Sunday, February 04, 2007

Sarkozy the saviour of Europe?

Conrad Black sizes up the two main presidential candidates in France's upcoming spring election, and gives a (reluctant?) nod to the UMP candidate, Nicholas Sarkozy.
In this article in Canada's national newspaper, the National Post, Black frames his choice with a good summary of the scope of Europe's current challenges:

Europe is in a torpid dyspepsia, with a shrinking population, and the problems of trying to replace the unborn with immigrants, many of them enemies of the venerable cultures of Europe. Even today, scores of automobiles are burned almost every night in France by disaffected Muslims, a practice that the French, with their often admirable, shrugging, sangfroid, officially ignore.

The dream of European integration and federalism has collapsed. The Western Alliance, largely because of a vacuum where American leadership existed under Truman, Eisenhower, Kennedy, Nixon, Reagan and the elder Bush, has gone from a coherent association to a coalition of the willing, to a slovenly group of countries that will accept an American security guaranty, but do nothing in return for it.

The social democratic model for Europe's main economies, except for Britain, has produced a high unemployment/minimal job creation recipe for stagnation. The bold Euro dream of challenging the United States for world leadership has withered even more abruptly, and less remediably, than the prestige of the United States. China, India, Japan and even Russia advance in the esteem of the world while the West wallows.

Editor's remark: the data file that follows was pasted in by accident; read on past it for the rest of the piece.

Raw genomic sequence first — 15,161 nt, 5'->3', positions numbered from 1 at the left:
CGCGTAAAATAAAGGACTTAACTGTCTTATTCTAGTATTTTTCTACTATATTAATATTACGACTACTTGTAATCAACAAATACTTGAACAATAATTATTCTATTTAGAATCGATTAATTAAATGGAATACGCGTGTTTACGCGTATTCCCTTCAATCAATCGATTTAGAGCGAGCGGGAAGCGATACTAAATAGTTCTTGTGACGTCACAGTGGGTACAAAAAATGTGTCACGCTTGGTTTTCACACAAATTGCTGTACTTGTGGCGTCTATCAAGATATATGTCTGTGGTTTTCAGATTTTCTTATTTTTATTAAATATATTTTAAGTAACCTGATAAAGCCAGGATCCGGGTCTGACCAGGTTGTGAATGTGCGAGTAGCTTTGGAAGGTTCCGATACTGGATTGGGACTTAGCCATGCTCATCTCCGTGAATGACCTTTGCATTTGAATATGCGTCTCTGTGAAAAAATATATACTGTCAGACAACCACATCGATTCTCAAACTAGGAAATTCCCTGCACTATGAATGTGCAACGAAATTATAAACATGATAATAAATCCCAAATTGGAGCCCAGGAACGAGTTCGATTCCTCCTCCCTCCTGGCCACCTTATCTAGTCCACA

This could be a decisive moment in the current history of Europe. Only the French can lead Europe out of its despondency. The British are respected but are not considered European, by the Europeans or by themselves. The Italians are liked but not taken seriously politically. Germany is self-conscious, and it has no panache to lead. Historically, Germany has had only the crudest methods for leading Europe. Only France has the material importance, political credibility, and flare and style to lead Europe, but not try to dominate it. The continent awaits leadership and the French never doubt their aptitude to provide it. Royal makes a splendid advertisement for liberated motherhood, but Sarkozy should win the presidency. He could be only the third French leader since Napoleon, after Clemenceau and de Gaulle, to change Europe. His continent needs him.

[image courtesy of, the website built by Sarkozy's campaign team to persuade the youth of France into arriving at the same conclusion as Lord Black]

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